My Name Is Not Baby: Combating Street Harassment Through Art

How a street artist is shedding light on an issue every woman has experienced.

Women do not owe you their time

Whether you’re a man, woman or genderqueer, you have more than likely experienced or witnessed some form of street harassment. May it be a drunken cat call, a sly whistle or out right name calling, harassment is rampant in our every society.

As a woman, I’ve experienced first hand the humiliation and frustration that results in dealing with annoying catcalls and unwanted sexual advances. Having traveled the Middle East extensively I’m always astounded when an American friend brazenly asks how I can deal with being a woman over “there”. News flash: gender based street harassment in Cairo and Marakesh is just as common place as it is in New York or Los Angeles. I’ve gotten the same corny unwelcome pick up lines in both Arabic and English. What some people fail to recognize is that it’s not a regional problem, but rather a universal one.

Unfortunately street harassment is so prevalent that it’s often brushed under the rug and condoned as acceptable behavior. How many times have we heard the old mantra boys will be boys? Our culture has normalized street harassment in such a way that it has become engrained in our psyche to tolerate it. Luckily, Brooklynite Tatyana Fazlalizadeh has set out to change all of that.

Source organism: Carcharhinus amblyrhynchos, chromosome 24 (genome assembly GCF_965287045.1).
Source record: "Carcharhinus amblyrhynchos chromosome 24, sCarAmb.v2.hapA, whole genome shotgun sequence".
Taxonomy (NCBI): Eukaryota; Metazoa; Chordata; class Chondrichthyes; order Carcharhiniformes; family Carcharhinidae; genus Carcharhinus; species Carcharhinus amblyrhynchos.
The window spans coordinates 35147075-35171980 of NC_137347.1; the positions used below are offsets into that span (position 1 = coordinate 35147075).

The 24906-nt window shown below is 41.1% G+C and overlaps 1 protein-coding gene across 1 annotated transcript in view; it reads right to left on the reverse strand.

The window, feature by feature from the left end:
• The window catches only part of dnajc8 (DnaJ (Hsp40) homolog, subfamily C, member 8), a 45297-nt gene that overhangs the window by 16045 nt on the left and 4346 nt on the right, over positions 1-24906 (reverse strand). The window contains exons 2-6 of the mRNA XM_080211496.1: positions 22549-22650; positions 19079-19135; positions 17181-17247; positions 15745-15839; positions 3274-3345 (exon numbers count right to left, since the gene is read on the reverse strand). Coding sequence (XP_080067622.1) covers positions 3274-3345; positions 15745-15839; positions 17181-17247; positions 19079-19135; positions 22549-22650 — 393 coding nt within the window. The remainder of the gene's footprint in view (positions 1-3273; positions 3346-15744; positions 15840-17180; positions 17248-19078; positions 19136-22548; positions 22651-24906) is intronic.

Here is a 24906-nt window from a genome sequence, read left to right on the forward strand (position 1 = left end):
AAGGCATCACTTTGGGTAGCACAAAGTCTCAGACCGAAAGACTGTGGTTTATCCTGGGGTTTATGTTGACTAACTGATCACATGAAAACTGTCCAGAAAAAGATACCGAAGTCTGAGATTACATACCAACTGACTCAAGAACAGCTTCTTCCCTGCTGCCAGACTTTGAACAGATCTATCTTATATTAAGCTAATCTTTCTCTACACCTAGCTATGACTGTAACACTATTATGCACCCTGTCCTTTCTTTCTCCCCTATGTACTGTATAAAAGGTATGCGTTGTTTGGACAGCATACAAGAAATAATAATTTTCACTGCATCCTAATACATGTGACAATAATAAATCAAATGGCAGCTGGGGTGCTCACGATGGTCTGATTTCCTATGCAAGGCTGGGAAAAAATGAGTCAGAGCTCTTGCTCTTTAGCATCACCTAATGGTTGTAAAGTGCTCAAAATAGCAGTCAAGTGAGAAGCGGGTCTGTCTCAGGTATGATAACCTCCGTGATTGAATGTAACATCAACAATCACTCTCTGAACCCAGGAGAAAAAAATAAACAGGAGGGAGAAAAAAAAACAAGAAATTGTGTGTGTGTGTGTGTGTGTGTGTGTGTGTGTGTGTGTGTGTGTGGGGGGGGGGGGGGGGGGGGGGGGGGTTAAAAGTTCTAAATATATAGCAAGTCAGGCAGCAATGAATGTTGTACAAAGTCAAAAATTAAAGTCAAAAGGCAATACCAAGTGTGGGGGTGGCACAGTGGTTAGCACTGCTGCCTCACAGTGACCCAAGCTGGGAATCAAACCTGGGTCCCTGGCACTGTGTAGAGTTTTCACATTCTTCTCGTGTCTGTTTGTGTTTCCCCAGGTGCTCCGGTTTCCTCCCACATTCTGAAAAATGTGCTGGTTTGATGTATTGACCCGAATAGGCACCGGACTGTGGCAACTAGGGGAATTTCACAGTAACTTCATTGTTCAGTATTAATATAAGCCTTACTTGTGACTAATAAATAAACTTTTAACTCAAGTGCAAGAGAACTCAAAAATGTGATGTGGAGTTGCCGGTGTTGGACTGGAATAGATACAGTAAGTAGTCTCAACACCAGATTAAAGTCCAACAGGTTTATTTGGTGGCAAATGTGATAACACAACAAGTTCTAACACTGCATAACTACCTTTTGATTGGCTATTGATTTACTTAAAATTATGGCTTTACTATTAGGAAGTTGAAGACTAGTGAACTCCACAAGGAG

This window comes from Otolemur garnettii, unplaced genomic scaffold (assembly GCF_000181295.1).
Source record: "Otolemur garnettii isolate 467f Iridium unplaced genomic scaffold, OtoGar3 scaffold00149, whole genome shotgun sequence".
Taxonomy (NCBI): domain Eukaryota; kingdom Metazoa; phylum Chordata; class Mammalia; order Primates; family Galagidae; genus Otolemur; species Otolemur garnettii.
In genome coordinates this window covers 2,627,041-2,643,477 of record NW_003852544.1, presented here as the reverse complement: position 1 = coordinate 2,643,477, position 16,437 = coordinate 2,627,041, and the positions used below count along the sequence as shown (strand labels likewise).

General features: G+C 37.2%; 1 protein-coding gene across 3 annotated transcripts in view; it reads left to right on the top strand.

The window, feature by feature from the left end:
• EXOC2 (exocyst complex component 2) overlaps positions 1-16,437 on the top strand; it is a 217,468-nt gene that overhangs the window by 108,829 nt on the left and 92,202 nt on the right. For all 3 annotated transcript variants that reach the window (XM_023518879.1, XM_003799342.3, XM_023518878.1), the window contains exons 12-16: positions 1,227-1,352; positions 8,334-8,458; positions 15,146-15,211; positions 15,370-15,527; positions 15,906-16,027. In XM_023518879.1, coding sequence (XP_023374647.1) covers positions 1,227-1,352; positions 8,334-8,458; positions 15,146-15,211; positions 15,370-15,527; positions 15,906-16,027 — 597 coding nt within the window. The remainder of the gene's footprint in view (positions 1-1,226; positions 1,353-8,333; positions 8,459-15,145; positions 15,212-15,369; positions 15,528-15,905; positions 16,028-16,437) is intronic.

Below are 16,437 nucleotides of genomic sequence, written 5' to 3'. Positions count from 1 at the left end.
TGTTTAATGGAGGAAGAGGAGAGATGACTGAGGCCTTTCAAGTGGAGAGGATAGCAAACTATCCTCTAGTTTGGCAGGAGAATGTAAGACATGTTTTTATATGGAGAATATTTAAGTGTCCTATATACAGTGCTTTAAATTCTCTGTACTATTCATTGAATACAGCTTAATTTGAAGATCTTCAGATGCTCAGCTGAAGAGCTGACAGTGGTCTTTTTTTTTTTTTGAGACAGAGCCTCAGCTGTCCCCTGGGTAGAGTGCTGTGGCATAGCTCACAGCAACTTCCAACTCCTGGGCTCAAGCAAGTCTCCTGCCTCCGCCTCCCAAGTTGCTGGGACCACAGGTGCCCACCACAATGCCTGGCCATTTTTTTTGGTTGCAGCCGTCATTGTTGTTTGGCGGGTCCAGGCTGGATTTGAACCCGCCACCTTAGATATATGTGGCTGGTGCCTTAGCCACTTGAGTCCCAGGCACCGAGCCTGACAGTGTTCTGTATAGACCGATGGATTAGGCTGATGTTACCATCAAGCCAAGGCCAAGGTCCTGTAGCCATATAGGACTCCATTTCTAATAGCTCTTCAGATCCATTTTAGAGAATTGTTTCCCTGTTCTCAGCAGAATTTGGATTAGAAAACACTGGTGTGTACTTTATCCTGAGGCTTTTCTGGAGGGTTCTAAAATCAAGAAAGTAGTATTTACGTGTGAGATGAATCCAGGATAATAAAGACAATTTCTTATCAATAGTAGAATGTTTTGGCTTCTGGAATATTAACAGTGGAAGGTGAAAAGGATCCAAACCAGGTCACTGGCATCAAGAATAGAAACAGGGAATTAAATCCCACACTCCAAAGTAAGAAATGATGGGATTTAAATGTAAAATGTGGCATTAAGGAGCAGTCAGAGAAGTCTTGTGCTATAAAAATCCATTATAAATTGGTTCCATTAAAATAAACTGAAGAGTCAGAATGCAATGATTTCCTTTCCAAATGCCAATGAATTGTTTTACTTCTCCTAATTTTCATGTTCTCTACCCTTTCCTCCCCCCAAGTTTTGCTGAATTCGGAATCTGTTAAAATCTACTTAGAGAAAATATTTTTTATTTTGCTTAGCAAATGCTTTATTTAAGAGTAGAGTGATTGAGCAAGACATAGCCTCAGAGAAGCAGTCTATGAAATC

Stop telling women to smile


Stop Telling Women To Smile is a street art project created by Fazlalizadeh as a way to not only shed light on the issue of harassment  but also to give a voice to the countless women who are victims of gender based public harassment on a daily basis.

Fazlalizadeh began her project in the fall of 2012, by interviewing every day women about their experiences with street harassment, drawing their portraits and publicizing their messages on the streets of Brooklyn and Philadelphia.


STWTS is more than posters with intriguing quotes; it is an outlet for women to be heard in areas where they are otherwise often silenced.

What started as a small scale undertaking quickly gained national attention and a strong grass roots following. Now, after having had a very successful run on Kickstarter, where Fazlalizadeh and her supporters were able to raise over $34,000, the plan is to expand Stop Telling Women to Smile into a ubiquitous campaign and spread the word and art by wheat pasting city specific posters across the country and eventually around the world.

On the STWTS Kickstarter, Fazlalizadeh explains: “I now want to travel to create new work on this topic in different cities across the country. Doing this will allow me to learn about the ways street harassment is acted out and reacted to around the country. What happens in Bed-Stuy will differ from what happens in Oakland, or Kansas City. It’s important for me to learn about these differences and create work that will resonate better within a particular community.”

To show support to the STWTS movement, visit:

My outfit is not an invitation

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